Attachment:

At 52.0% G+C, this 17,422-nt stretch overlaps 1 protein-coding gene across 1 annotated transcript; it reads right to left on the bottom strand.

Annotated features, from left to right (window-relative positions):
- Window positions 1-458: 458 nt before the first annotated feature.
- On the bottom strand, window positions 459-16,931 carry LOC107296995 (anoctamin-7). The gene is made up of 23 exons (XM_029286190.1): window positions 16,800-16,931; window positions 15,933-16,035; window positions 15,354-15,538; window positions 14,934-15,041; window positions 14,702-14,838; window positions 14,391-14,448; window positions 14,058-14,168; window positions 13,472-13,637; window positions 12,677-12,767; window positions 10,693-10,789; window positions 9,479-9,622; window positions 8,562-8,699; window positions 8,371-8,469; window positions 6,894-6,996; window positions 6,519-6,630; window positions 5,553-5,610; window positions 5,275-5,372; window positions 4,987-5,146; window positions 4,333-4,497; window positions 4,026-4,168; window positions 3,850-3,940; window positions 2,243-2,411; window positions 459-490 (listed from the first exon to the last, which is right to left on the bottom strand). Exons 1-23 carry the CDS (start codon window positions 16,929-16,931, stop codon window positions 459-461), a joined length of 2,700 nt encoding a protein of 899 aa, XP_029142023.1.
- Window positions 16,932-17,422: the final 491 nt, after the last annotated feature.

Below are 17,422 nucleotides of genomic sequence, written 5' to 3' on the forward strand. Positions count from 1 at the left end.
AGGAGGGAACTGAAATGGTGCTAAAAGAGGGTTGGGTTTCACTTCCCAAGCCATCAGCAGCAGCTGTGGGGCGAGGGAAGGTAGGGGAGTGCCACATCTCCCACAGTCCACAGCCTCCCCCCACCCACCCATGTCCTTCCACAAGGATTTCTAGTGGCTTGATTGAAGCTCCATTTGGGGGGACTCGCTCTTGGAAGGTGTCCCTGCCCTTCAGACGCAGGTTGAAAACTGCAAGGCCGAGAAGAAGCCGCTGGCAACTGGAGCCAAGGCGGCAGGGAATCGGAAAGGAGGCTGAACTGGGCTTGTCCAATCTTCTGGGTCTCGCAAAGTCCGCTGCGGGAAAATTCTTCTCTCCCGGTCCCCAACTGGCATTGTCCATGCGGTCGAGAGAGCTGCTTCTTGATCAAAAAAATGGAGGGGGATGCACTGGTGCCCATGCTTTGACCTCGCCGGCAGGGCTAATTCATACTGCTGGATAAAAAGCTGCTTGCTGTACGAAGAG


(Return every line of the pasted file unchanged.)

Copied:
At 52.0% G+C, this 17,422-nt stretch overlaps 1 protein-coding gene across 1 annotated transcript; it reads right to left on the bottom strand.

Annotated features, from left to right (window-relative positions):
- Window positions 1-458: 458 nt before the first annotated feature.
- On the bottom strand, window positions 459-16,931 carry LOC107296995 (anoctamin-7). The gene is made up of 23 exons (XM_029286190.1): window positions 16,800-16,931; window positions 15,933-16,035; window positions 15,354-15,538; window positions 14,934-15,041; window positions 14,702-14,838; window positions 14,391-14,448; window positions 14,058-14,168; window positions 13,472-13,637; window positions 12,677-12,767; window positions 10,693-10,789; window positions 9,479-9,622; window positions 8,562-8,699; window positions 8,371-8,469; window positions 6,894-6,996; window positions 6,519-6,630; window positions 5,553-5,610; window positions 5,275-5,372; window positions 4,987-5,146; window positions 4,333-4,497; window positions 4,026-4,168; window positions 3,850-3,940; window positions 2,243-2,411; window positions 459-490 (listed from the first exon to the last, which is right to left on the bottom strand). Exons 1-23 carry the CDS (start codon window positions 16,929-16,931, stop codon window positions 459-461), a joined length of 2,700 nt encoding a protein of 899 aa, XP_029142023.1.
- Window positions 16,932-17,422: the final 491 nt, after the last annotated feature.

Below are 17,422 nucleotides of genomic sequence, written 5' to 3' on the forward strand. Positions count from 1 at the left end.
AGGAGGGAACTGAAATGGTGCTAAAAGAGGGTTGGGTTTCACTTCCCAAGCCATCAGCAGCAGCTGTGGGGCGAGGGAAGGTAGGGGAGTGCCACATCTCCCACAGTCCACAGCCTCCCCCCACCCACCCATGTCCTTCCACAAGGATTTCTAGTGGCTTGATTGAAGCTCCATTTGGGGGGACTCGCTCTTGGAAGGTGTCCCTGCCCTTCAGACGCAGGTTGAAAACTGCAAGGCCGAGAAGAAGCCGCTGGCAACTGGAGCCAAGGCGGCAGGGAATCGGAAAGGAGGCTGAACTGGGCTTGTCCAATCTTCTGGGTCTCGCAAAGTCCGCTGCGGGAAAATTCTTCTCTCCCGGTCCCCAACTGGCATTGTCCATGCGGTCGAGAGAGCTGCTTCTTGATCAAAAAAATGGAGGGGGATGCACTGGTGCCCATGCTTTGACCTCGCCGGCAGGGCTAATTCATACTGCTGGATAAAAAGCTGCTTGCTGTACGAAGAG